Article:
Lightweight electric motor on track

Lightweight electric motor on track
The new motor is ideal for high-performance electric vehicles.

A lightweight electric motor designed by Oxford University engineers is to power a new four-seat coupé, with track tests scheduled for the end of 2009.

Isis Innovation, the technology transfer company for Oxford University, is managing the intellectual property and commercial agreements for the electric project.

Engineering firm Delta Motorpsort are aiming to install the motor in their coupe for track tests later this year.

Dr Malcolm McCulloch of the Electrical Power Group at Oxford's Department of Engineering Science said: ‘The motor can achieve high torque for its weight, which ultimately means a smaller and cheaper motor. Torque is the twisting force that accelerates the car, and the peak torque we’re aiming for is 500Nm from 25kg.’

‘We’ve optimised the materials and design, so that the motor is lighter and more effective, giving half the volume and twice the torque for the same power output.’

Lightweight electric motor on track
Car images courtesy of Delta Motorsport.

Over 50 per cent of the world’s electricity powers electric motors, so it’s extremely important to improve the efficiency of motors.

Dr Malcolm McCulloch Nick Carpenter, technical director of Delta Motorsport has worked for F1 teams, but also programmes in environmentally related technologies and aerodynamic analysis. He said: ‘We believe electric motors are the only way forward for road cars. All road cars will be driven electrically, regardless of how the energy is stored in the vehicle.’

‘It is an incredibly exciting time for the automotive market. There hasn’t been a rate of change like this since the first few years, and we think that electric drive is going to be the one common theme. We’re delighted to have been so involved in the design of a viable, cost-effective, high torque density motor.’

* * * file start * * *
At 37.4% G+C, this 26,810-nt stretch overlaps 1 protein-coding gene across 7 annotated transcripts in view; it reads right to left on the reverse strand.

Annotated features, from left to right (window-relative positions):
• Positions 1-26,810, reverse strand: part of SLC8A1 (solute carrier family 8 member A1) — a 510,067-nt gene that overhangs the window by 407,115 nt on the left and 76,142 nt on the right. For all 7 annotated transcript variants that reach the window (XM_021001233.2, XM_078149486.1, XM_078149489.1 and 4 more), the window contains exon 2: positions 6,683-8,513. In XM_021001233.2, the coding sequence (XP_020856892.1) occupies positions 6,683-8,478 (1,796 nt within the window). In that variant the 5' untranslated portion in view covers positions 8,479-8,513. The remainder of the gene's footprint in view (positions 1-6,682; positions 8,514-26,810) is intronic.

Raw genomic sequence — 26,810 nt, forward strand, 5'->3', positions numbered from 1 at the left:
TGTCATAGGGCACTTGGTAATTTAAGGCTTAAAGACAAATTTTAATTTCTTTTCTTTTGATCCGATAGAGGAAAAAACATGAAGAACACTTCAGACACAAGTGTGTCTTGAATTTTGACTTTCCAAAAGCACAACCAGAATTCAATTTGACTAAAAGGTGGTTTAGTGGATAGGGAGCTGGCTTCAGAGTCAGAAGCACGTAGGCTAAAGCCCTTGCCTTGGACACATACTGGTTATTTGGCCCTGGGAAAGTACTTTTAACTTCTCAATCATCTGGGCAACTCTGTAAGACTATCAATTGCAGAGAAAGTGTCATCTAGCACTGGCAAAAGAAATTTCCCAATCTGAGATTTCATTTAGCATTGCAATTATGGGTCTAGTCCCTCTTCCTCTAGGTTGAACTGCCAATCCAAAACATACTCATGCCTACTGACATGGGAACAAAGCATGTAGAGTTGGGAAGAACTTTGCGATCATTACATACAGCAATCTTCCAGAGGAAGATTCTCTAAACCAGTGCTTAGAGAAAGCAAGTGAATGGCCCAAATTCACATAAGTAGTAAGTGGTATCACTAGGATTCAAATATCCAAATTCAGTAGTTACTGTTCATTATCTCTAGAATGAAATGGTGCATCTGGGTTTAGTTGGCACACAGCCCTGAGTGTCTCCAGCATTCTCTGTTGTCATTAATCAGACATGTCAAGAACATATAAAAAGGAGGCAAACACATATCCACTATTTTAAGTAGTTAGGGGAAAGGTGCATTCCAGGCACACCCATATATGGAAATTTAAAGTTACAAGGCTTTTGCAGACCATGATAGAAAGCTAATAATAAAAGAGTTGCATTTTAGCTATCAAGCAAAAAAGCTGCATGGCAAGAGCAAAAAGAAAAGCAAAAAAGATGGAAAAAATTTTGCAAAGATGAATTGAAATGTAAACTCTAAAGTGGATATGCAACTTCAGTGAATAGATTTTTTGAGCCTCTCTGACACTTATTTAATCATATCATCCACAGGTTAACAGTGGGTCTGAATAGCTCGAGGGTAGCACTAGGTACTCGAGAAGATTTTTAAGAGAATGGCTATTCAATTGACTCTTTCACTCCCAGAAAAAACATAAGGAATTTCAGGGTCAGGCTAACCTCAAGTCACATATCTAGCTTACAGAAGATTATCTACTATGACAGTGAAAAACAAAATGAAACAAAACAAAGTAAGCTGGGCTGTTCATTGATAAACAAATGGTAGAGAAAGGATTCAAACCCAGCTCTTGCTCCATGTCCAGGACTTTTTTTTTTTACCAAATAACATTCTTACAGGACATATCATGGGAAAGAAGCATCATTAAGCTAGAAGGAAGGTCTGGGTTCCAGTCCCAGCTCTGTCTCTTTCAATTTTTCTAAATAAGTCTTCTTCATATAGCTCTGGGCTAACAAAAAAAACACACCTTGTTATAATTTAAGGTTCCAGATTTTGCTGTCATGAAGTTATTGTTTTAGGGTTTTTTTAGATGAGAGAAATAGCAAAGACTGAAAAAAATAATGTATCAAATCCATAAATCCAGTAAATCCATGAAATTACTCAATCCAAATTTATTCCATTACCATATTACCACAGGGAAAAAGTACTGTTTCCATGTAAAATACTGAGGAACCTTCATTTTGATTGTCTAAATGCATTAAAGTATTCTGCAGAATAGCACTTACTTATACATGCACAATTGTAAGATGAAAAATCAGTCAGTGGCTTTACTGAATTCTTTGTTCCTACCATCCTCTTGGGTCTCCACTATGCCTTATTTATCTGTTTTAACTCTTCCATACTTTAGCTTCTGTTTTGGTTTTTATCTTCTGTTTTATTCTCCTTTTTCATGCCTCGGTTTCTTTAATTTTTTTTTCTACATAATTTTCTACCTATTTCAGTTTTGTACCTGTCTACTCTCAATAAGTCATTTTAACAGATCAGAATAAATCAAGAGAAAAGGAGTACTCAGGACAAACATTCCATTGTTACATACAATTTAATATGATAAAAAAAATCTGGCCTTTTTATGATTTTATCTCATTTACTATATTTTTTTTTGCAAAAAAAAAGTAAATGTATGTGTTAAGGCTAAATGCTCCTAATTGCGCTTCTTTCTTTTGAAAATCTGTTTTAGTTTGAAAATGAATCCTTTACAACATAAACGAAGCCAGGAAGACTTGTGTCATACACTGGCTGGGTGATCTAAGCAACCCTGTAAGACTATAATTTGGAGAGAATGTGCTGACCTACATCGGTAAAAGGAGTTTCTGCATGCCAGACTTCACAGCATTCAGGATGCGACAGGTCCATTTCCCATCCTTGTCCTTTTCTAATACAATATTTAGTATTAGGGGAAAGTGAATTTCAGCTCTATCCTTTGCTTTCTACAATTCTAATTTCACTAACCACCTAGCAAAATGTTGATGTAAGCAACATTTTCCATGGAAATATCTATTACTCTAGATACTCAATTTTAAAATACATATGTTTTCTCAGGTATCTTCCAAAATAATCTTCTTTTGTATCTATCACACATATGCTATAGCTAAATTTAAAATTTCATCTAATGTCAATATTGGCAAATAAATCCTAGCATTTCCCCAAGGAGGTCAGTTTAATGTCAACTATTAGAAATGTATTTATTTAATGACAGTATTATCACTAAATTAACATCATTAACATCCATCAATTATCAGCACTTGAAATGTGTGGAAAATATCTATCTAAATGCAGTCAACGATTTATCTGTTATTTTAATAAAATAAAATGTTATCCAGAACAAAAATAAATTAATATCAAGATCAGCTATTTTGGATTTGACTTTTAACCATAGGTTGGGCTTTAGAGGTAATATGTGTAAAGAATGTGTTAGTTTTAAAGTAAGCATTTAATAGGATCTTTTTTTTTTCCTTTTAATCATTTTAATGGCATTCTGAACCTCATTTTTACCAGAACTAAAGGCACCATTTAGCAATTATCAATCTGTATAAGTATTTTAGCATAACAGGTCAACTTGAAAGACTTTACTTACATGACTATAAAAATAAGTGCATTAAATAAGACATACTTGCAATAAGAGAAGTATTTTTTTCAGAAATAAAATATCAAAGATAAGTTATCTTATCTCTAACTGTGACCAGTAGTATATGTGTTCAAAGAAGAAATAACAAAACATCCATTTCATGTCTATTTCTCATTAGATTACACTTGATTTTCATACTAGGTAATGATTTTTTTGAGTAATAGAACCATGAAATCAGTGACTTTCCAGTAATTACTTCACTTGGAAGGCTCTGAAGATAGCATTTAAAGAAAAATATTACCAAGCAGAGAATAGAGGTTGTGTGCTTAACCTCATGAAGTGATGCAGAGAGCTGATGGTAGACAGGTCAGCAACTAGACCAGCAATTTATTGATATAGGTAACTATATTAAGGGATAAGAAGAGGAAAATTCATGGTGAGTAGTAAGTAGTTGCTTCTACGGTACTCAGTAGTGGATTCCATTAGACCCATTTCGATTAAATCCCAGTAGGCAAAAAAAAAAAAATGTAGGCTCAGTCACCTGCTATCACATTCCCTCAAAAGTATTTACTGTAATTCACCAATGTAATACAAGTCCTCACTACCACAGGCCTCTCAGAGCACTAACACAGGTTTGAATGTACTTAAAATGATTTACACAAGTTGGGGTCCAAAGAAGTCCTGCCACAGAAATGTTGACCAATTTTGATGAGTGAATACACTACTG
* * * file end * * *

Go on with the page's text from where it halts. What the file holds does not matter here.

The Oxford University Challenge Seed Fund is supporting the project with investment to build a prototype for use in test cars.

Dr McCulloch added: ‘The motor was developed for the Morgan Lifecar in 2008, and we now have funding to adapt it for high-performance electric vehicles, and we’re also looking at aerospace, renewable and industrial use.’

‘Over 50 per cent of the world’s electricity powers electric motors, so it’s extremely important to improve the efficiency of motors. This motor can be adapted to achieve better performance in a whole range of applications.’

Provided by Oxford University (news : web)

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Citation: Lightweight electric motor on track (2009, May 11) retrieved 26 June 2019 from
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User comments

May 11, 2009
Where's the part about efficiency? Low motor weight is one thing, efficiency in converting watts to shaft hp is another. Useless article.

May 11, 2009
Typical politics: Lots of words, very few actual facts.

May 12, 2009
agreed, what's the point in having a science and tech article if your not going to talk about the science and tech?

May 12, 2009
"we%u2019re aiming for is 500Nm from 25kg" is the closest thing to a fact that this piece gets

May 12, 2009
Convert Nm to HP: 500 Nm = .67 HP
Motor needs about 100 times more power, at least, for a car.
Article is very fact-lite

May 12, 2009
So did you know that over 50% of the worlds electricity powers electric motors, so its extremely important to improve the efficiency of motors? Since they repeat that twice in about 4 inches of text I'm wondering if this was bot generated, they think it was really important, or they simply wanted word count to reach a certain point.

May 12, 2009
Since electric motors are already more than 96% efficient at converting electrical energy to motion, there is little room for efficiency improvement.

May 16, 2009
500 Newton Meters does not = any amount of HP.
Newton Meters is a "Moment of Force" not power.

May 17, 2009
Convert Nm to HP: 500 Nm = .67 HP

W = Nm/s != Nm.

500 Nm is about the amount of torque you can expect out of a decent sports car. The reason most people want lots of horsepower with an ICE is for the high torque(nice zippy acceleration), not for the high top speed.

May 31, 2009
According to this calculator [1], 500 N*m = 368 ft/lb of torque. This would be an amazing feat for only 25kg of weight. The proposed 20 torque to weight ratio is far better then my ICE's 1.2 N*m/kg ratio.

And to those arguing "efficiency", lowering the overall weight of the vehicle does increase the macroscopic efficiency of said vehicle.


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